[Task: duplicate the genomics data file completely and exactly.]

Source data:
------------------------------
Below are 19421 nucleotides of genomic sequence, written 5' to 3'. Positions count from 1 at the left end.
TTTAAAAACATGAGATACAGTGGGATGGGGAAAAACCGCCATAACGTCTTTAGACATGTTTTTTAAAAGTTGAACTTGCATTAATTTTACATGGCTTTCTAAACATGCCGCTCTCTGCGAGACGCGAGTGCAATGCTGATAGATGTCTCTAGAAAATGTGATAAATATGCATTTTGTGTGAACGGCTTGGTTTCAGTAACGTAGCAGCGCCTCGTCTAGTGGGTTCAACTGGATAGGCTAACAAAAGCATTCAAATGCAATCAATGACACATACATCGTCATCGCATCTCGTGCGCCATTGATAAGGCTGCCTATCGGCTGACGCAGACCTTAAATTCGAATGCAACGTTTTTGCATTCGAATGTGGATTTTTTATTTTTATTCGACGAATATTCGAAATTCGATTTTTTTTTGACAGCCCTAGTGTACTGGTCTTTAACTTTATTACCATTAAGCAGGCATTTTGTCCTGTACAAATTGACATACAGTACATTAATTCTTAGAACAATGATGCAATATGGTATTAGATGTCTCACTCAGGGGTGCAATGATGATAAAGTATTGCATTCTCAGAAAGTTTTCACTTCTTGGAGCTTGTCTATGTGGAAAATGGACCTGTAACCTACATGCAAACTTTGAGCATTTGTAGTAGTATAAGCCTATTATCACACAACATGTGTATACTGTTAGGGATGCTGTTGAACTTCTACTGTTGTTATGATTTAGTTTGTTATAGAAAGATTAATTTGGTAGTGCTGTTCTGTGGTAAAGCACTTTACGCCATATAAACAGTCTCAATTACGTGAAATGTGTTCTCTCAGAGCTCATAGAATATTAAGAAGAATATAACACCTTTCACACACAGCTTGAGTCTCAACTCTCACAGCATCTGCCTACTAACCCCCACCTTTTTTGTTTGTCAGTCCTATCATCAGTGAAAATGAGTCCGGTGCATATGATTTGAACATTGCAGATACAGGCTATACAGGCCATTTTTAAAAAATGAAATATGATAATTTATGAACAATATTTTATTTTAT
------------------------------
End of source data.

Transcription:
Below are 19421 nucleotides of genomic sequence, written 5' to 3'. Positions count from 1 at the left end.
TTTAAAAACATGAGATACAGTGGGATGGGGAAAAACCGCCATAACGTCTTTAGACATGTTTTTTAAAAGTTGAACTTGCATTAATTTTACATGGCTTTCTAAACATGCCGCTCTCTGCGAGACGCGAGTGCAATGCTGATAGATGTCTCTAGAAAATGTGATAAATATGCATTTTGTGTGAACGGCTTGGTTTCAGTAACGTAGCAGCGCCTCGTCTAGTGGGTTCAACTGGATAGGCTAACAAAAGCATTCAAATGCAATCAATGACACATACATCGTCATCGCATCTCGTGCGCCATTGATAAGGCTGCCTATCGGCTGACGCAGACCTTAAATTCGAATGCAACGTTTTTGCATTCGAATGTGGATTTTTTATTTTTATTCGACGAATATTCGAAATTCGATTTTTTTTTGACAGCCCTAGTGTACTGGTCTTTAACTTTATTACCATTAAGCAGGCATTTTGTCCTGTACAAATTGACATACAGTACATTAATTCTTAGAACAATGATGCAATATGGTATTAGATGTCTCACTCAGGGGTGCAATGATGATAAAGTATTGCATTCTCAGAAAGTTTTCACTTCTTGGAGCTTGTCTATGTGGAAAATGGACCTGTAACCTACATGCAAACTTTGAGCATTTGTAGTAGTATAAGCCTATTATCACACAACATGTGTATACTGTTAGGGATGCTGTTGAACTTCTACTGTTGTTATGATTTAGTTTGTTATAGAAAGATTAATTTGGTAGTGCTGTTCTGTGGTAAAGCACTTTACGCCATATAAACAGTCTCAATTACGTGAAATGTGTTCTCTCAGAGCTCATAGAATATTAAGAAGAATATAACACCTTTCACACACAGCTTGAGTCTCAACTCTCACAGCATCTGCCTACTAACCCCCACCTTTTTTGTTTGTCAGTCCTATCATCAGTGAAAATGAGTCCGGTGCATATGATTTGAACATTGCAGATACAGGCTATACAGGCCATTTTTAAAAAATGAAATATGATAATTTATGAACAATATTTTATTTTAT